Ahmed Hamdi Abu Absa, Sana’a Wafa Al-Sayegh, E-Learning Timetale Generator Using Genetic Algorithms
In this paper, the authors explain the details of the implementation of a computer program which employs Genetic Algorithms (GAs) in the quest for an optimal lecture timetable generator. GA theory is covered with emphasis on less fully encoded systems employing nongenetic operators. The field of Automated Timetabling is also explored. A timetable is explained as, essentially, a schedule with constraints placed upon it. The program, written in java, has the special libraries to deal with genetic algorithm which are used for the implementation. In a simplified university timetable problem it consistently evolves constraint violation free timetables. The effects of altered mutation rate and population size are tested. It is seen that the GA could be improved by the further incorporation of repair strategies, and is readily scalable to the complete timetabling problem.
 Branimir Sigl, Marin Golub, Vedran Mornar, Solving Timetable Scheduling Problem
Using Genetic Algorithms
In this paper a genetic algorithm for solving timetable scheduling problem is described. The algorithm was tested on small and large instances of the problem. Algorithm performance was significantly enhanced with modification of basic genetic operators. Intelligent operators restrain the creation of new conflicts in the individual and improve overall algorithm ‘s behavior.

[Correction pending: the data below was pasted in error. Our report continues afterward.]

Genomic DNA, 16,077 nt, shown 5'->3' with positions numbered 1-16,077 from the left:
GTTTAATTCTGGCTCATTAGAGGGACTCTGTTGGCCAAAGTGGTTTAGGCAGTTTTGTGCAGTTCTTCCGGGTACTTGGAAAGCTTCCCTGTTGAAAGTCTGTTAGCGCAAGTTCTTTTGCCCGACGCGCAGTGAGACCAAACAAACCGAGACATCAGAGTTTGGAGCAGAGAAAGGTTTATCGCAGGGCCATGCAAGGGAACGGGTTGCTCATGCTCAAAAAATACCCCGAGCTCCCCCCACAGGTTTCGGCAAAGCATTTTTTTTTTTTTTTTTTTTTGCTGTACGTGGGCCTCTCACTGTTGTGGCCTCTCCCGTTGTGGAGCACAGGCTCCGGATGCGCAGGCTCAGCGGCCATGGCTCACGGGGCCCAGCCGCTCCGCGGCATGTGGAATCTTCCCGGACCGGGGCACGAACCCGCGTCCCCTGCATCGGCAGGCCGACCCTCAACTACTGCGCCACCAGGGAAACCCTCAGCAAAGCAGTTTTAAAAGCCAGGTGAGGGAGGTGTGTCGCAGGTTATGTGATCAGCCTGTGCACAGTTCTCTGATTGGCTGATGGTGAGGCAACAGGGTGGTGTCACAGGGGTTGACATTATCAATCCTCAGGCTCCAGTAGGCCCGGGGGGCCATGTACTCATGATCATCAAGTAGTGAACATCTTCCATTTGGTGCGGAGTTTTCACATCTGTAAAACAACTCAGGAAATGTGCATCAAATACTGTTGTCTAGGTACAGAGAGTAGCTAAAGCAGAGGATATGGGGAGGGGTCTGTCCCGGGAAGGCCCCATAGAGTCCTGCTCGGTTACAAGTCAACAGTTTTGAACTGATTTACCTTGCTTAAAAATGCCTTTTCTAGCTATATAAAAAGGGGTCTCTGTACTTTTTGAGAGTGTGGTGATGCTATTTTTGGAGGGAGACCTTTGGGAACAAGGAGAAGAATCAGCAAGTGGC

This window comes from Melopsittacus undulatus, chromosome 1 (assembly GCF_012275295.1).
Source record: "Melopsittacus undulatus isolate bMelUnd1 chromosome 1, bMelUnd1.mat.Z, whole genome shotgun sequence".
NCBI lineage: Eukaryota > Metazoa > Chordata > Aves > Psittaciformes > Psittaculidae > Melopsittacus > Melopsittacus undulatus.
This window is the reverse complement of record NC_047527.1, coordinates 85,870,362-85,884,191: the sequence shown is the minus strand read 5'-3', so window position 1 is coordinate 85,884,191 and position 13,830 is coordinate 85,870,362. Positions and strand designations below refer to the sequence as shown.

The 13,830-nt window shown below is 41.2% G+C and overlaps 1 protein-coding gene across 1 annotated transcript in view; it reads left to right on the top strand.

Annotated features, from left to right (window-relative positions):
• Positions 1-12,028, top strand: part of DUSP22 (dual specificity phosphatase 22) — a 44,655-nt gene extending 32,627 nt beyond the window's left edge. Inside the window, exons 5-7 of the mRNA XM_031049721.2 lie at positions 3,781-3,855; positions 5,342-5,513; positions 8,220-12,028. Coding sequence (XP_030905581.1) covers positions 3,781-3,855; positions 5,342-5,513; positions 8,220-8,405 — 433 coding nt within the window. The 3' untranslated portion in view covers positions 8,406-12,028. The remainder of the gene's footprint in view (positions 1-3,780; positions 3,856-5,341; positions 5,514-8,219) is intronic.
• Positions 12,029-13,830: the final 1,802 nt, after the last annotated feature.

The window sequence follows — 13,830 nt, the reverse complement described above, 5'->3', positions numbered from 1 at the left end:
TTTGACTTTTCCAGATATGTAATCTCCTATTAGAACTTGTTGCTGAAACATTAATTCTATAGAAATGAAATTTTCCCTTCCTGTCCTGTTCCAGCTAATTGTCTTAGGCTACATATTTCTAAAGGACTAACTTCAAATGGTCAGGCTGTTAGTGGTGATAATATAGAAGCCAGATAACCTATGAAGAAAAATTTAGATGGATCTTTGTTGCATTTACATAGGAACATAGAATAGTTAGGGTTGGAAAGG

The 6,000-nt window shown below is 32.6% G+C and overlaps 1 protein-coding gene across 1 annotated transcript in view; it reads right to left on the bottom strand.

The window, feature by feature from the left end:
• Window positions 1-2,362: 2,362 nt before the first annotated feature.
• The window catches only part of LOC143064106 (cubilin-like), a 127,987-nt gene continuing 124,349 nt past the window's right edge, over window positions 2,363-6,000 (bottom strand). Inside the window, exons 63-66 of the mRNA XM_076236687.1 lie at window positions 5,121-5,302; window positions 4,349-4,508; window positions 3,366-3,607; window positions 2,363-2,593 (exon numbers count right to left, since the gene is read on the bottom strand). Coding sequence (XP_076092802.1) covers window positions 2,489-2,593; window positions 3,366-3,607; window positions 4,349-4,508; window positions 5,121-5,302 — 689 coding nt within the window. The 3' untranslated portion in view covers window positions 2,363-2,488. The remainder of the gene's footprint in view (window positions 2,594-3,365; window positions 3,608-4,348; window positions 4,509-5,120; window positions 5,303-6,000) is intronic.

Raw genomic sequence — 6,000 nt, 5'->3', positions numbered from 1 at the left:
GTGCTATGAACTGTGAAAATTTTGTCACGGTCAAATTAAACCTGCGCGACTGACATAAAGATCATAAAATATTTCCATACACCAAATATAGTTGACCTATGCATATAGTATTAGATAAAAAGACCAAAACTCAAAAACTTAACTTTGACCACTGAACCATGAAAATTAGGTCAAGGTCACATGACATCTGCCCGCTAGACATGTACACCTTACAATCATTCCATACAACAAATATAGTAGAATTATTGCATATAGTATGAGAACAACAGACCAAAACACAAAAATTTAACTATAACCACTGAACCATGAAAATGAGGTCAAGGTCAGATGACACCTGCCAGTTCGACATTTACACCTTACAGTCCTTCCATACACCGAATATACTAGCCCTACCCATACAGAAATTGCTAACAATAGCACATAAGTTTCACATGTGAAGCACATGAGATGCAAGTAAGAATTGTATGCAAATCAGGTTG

The program uses eliminating selection, which chooses and eliminates bad individuals from the current population, making room for new children that will be born from the remaining individuals. The probability of elimination increases proportionally with the fitness value of the individual. As the remaining individuals are better than the average of the population, it is expected that their children will be better as well. There is some probability (though very small) that eliminating selection deletes the best individual. That would ruin the algorithm efforts and put its work back for some number of generations. Therefore, protection mechanism for best individuals has to be made, so the good genetic material is sustained in population. It is called the elitism. The authors’ choice was to keep just the top one individual. The reproduction operators constitute